The score is 1-1, there are literally seconds until the final whistle and you win a corner. What do you do? Obviously put everyone in that box and swing it in and pray for the best. Well that’s what you do if you are anyone but us. We simply play it short. And that few seconds summarises perfectly what it’s been like to watch Chelsea this season.
There has been plenty of talk of Liverpool ‘bottling’ this title race, largely from those who wish ill upon them. But we can put that to one side for now. Facing Chelsea at Anfield, five years after Steven Gerrard’s fateful slip and on the eve of the 30th anniversary of Hillsborough, created a pressure that would make many teams crumble. But not them.
Chelsea’s match against Brighton may have seemed like something of a sideshow compared to the festival going on up the road at Tottenham’s new ground, but their 3-0 victory could prove to be just as important in the race for the top four and for the future of their manager Maurizio Sarri.
Between defeat at Chelsea in their first away game under Emery and mid-December, Arsenal took 14 of a possible 18 points on the road, but face trips to Brighton and Liverpool having been haunted by the ghost of seasons past against Southampton at St Mary’s.
Antonio Conte’s damning and withering verdict of Chelsea’s performance as they threw away two points against West Ham has left even more question marks hanging over his future - with any hope of Champions League football next season now looking forlorn.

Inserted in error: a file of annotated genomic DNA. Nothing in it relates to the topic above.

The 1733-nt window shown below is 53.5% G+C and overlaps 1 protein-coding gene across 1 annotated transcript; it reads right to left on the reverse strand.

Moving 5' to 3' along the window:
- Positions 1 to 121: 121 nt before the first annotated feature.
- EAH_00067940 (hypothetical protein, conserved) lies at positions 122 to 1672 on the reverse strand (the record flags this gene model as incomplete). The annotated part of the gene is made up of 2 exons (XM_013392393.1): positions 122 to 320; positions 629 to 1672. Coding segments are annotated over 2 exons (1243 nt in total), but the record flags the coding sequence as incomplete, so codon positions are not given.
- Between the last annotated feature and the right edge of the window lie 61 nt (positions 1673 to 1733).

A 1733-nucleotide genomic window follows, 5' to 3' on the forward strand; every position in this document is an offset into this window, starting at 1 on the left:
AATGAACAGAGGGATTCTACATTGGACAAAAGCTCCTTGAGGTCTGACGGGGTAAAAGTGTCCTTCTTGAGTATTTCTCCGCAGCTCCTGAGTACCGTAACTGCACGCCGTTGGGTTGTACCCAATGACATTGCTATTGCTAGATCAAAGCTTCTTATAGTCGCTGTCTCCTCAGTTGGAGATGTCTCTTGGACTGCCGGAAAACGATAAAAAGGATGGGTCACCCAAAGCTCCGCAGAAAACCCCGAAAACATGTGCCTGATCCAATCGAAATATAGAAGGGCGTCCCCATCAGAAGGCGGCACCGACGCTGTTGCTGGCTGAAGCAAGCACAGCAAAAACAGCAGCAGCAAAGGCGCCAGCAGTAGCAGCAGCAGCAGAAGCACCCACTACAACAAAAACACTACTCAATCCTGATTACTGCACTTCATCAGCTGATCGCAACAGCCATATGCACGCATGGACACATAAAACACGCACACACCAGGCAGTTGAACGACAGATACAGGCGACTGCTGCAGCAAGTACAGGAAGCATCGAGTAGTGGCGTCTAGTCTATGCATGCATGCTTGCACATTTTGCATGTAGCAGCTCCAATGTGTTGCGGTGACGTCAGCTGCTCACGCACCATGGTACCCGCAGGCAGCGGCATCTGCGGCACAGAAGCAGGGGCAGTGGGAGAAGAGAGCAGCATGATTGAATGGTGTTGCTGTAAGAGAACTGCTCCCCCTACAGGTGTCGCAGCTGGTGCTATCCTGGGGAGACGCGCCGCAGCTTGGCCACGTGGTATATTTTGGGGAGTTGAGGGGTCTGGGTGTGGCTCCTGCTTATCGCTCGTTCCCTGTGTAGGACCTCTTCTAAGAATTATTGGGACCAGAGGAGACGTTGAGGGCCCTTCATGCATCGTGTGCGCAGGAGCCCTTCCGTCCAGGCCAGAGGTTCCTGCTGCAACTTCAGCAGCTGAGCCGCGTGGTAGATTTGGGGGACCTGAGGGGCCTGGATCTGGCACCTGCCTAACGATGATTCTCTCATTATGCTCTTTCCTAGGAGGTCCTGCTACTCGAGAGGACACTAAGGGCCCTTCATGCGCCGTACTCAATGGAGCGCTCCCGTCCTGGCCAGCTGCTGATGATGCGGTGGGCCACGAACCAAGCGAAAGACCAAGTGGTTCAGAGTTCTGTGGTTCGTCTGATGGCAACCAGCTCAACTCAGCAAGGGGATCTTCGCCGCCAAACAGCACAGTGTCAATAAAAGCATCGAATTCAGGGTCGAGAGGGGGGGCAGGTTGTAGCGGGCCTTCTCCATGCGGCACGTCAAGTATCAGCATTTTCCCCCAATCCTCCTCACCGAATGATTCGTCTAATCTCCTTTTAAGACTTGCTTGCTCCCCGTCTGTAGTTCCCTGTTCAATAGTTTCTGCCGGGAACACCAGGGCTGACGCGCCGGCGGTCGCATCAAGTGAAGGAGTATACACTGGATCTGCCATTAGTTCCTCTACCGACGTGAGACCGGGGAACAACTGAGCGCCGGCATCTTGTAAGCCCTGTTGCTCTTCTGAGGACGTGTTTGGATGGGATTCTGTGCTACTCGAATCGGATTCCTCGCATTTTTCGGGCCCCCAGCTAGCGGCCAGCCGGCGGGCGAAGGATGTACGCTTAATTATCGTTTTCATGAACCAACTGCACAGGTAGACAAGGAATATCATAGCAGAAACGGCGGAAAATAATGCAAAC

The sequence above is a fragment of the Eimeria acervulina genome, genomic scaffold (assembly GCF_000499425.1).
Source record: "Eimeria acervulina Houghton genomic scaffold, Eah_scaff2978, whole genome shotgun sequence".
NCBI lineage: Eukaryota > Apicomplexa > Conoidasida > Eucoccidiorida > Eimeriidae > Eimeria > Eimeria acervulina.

Three goals from across that spectrum between ‘sublime’ and ‘ridiculous’ gave Tottenham their first away victory over Chelsea in almost 30 years, and allayed any fears that the Premier League champions might catch their London rivals in the race for continental qualification.
The fortunes of Manchester City and Chelsea have followed vaguely parallel paths for much of the last five decades, but on the evidence of this match at the Etihad, the two clubs are heading in different directions right now.
Antonio Conte may have seen his long-running feud with Jose Mourinho come to an end at Old Trafford but it may also have been the afternoon when the Chelsea manager saw his team’s hopes of a Champions League place similarly disappear into thin air.
Chelsea’s poor form since Christmas has gone almost under the radar. It has seen us fall from third on the coattails of United to fifth and the ignominy of following another league-winning season by failing to qualify for the Champions League.